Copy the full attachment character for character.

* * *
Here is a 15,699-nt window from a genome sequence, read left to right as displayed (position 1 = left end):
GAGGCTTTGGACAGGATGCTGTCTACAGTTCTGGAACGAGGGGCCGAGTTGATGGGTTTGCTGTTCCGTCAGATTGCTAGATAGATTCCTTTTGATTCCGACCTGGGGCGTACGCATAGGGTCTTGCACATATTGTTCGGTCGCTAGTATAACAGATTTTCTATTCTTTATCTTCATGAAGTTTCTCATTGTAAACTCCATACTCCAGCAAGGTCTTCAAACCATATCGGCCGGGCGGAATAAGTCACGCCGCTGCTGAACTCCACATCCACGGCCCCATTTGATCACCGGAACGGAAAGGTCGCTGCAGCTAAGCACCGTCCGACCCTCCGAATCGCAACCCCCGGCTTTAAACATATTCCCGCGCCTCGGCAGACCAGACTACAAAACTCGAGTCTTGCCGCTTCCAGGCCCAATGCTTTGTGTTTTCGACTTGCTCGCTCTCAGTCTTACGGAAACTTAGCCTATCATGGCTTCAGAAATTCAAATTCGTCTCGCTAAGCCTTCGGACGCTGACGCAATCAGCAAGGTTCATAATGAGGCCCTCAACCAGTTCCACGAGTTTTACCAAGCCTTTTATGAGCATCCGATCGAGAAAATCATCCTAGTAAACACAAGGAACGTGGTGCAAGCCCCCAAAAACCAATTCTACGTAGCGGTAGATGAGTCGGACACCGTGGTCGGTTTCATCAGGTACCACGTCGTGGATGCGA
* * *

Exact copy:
Here is a 15,699-nt window from a genome sequence, read left to right as displayed (position 1 = left end):
GAGGCTTTGGACAGGATGCTGTCTACAGTTCTGGAACGAGGGGCCGAGTTGATGGGTTTGCTGTTCCGTCAGATTGCTAGATAGATTCCTTTTGATTCCGACCTGGGGCGTACGCATAGGGTCTTGCACATATTGTTCGGTCGCTAGTATAACAGATTTTCTATTCTTTATCTTCATGAAGTTTCTCATTGTAAACTCCATACTCCAGCAAGGTCTTCAAACCATATCGGCCGGGCGGAATAAGTCACGCCGCTGCTGAACTCCACATCCACGGCCCCATTTGATCACCGGAACGGAAAGGTCGCTGCAGCTAAGCACCGTCCGACCCTCCGAATCGCAACCCCCGGCTTTAAACATATTCCCGCGCCTCGGCAGACCAGACTACAAAACTCGAGTCTTGCCGCTTCCAGGCCCAATGCTTTGTGTTTTCGACTTGCTCGCTCTCAGTCTTACGGAAACTTAGCCTATCATGGCTTCAGAAATTCAAATTCGTCTCGCTAAGCCTTCGGACGCTGACGCAATCAGCAAGGTTCATAATGAGGCCCTCAACCAGTTCCACGAGTTTTACCAAGCCTTTTATGAGCATCCGATCGAGAAAATCATCCTAGTAAACACAAGGAACGTGGTGCAAGCCCCCAAAAACCAATTCTACGTAGCGGTAGATGAGTCGGACACCGTGGTCGGTTTCATCAGGTACCACGTCGTGGATGCGA